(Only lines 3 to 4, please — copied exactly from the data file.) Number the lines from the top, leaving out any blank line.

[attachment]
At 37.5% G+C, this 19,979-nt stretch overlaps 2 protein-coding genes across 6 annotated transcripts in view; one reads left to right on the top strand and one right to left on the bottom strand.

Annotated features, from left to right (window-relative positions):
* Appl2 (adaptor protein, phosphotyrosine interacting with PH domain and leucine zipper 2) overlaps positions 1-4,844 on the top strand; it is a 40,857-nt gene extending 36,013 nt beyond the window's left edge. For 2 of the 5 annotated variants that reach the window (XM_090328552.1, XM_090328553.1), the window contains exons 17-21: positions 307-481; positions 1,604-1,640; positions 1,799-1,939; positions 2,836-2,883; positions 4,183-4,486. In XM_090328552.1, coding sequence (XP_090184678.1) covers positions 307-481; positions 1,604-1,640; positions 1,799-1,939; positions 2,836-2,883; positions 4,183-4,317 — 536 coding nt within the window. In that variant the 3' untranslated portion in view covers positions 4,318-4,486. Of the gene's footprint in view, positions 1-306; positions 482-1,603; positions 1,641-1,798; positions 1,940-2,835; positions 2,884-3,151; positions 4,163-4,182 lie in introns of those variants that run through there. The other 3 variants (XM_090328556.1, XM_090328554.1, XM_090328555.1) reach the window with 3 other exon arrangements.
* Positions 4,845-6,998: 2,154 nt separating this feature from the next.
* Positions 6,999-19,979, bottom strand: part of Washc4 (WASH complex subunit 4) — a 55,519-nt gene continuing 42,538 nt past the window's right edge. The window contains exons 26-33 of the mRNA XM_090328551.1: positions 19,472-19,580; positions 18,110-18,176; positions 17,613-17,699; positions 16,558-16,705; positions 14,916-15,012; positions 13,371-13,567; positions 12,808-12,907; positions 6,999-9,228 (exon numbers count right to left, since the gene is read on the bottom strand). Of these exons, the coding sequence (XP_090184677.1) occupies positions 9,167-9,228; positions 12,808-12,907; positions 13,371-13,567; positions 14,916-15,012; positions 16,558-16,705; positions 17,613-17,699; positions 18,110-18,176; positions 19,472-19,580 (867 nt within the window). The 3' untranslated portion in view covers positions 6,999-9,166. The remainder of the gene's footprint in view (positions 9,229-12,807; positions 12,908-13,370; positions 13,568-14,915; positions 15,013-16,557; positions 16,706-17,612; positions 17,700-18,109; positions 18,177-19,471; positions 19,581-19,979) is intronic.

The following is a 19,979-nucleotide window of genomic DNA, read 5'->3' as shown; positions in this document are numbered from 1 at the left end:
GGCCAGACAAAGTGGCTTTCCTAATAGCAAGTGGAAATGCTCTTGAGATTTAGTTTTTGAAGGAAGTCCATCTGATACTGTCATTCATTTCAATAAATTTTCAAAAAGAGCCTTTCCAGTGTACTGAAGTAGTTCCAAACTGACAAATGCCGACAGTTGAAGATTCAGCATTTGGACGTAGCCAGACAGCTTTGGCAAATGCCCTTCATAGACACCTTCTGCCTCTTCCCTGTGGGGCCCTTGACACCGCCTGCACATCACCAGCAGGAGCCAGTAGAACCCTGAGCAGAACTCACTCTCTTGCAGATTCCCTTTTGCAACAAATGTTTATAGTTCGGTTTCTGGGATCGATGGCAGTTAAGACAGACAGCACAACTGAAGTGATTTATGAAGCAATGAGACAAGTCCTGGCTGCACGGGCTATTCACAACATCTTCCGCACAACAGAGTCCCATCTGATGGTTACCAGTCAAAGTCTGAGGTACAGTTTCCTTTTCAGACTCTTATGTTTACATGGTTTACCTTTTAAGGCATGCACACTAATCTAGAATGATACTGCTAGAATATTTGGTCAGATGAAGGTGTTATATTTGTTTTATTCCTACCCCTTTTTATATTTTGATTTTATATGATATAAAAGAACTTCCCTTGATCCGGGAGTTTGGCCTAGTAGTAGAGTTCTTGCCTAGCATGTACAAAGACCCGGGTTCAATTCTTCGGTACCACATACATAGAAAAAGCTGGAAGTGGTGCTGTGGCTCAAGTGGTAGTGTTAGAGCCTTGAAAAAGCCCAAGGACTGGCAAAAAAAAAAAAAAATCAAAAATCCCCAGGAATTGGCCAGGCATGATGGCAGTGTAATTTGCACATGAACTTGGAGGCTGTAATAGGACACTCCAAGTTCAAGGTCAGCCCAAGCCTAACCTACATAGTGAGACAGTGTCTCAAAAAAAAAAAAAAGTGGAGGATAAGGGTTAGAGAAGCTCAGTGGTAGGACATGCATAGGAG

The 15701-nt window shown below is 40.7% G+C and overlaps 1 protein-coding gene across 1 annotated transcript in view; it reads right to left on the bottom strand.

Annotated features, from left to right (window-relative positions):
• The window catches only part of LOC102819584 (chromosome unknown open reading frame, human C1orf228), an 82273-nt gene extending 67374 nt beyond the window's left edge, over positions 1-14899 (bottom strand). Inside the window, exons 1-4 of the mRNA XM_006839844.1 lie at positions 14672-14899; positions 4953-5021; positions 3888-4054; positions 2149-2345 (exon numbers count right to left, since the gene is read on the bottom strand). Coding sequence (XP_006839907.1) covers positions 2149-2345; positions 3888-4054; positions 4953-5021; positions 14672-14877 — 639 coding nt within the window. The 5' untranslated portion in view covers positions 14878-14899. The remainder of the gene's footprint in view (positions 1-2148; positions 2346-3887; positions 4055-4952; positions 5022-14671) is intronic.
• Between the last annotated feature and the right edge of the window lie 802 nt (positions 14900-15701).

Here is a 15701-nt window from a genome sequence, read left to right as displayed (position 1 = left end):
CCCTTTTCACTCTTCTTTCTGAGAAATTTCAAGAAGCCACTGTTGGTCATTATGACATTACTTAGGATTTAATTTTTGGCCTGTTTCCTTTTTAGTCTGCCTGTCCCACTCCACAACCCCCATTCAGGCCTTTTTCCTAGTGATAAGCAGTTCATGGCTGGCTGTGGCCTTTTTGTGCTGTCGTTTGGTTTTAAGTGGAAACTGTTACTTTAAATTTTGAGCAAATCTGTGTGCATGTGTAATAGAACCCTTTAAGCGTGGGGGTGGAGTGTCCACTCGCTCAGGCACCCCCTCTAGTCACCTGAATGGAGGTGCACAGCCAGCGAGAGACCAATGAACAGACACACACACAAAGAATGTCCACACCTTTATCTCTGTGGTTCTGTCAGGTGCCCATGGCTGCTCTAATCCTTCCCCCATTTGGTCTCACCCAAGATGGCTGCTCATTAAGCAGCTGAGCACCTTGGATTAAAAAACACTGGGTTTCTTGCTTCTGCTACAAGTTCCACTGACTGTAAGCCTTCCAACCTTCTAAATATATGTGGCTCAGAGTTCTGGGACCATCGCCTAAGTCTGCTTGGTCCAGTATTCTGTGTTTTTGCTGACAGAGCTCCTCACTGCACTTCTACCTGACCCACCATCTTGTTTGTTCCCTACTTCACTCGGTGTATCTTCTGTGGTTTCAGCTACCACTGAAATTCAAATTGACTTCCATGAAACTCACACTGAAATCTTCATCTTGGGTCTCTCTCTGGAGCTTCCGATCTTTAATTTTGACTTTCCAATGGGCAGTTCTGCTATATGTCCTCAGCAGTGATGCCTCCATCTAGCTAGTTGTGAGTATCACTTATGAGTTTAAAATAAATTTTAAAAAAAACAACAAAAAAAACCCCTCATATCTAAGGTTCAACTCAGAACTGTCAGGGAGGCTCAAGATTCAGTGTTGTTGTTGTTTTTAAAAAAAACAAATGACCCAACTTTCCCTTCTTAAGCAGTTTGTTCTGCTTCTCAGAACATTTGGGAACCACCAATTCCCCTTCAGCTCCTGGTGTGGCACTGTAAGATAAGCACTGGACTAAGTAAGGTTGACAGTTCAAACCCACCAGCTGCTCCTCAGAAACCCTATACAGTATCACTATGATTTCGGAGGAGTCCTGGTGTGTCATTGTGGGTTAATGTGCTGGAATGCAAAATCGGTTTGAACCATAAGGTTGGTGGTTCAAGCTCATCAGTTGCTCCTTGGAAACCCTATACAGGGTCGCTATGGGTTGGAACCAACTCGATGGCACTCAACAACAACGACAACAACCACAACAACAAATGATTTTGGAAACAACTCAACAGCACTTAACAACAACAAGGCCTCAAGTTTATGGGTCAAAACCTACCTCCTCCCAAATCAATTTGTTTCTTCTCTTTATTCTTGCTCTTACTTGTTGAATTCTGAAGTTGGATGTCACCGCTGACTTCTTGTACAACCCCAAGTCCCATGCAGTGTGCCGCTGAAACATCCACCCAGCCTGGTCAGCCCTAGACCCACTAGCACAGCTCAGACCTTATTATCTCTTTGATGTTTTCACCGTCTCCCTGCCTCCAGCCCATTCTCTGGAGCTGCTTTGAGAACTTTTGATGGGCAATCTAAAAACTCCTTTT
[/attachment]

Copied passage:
* Appl2 (adaptor protein, phosphotyrosine interacting with PH domain and leucine zipper 2) overlaps positions 1-4,844 on the top strand; it is a 40,857-nt gene extending 36,013 nt beyond the window's left edge. For 2 of the 5 annotated variants that reach the window (XM_090328552.1, XM_090328553.1), the window contains exons 17-21: positions 307-481; positions 1,604-1,640; positions 1,799-1,939; positions 2,836-2,883; positions 4,183-4,486. In XM_090328552.1, coding sequence (XP_090184678.1) covers positions 307-481; positions 1,604-1,640; positions 1,799-1,939; positions 2,836-2,883; positions 4,183-4,317 — 536 coding nt within the window. In that variant the 3' untranslated portion in view covers positions 4,318-4,486. Of the gene's footprint in view, positions 1-306; positions 482-1,603; positions 1,641-1,798; positions 1,940-2,835; positions 2,884-3,151; positions 4,163-4,182 lie in introns of those variants that run through there. The other 3 variants (XM_090328556.1, XM_090328554.1, XM_090328555.1) reach the window with 3 other exon arrangements.
* Positions 4,845-6,998: 2,154 nt separating this feature from the next.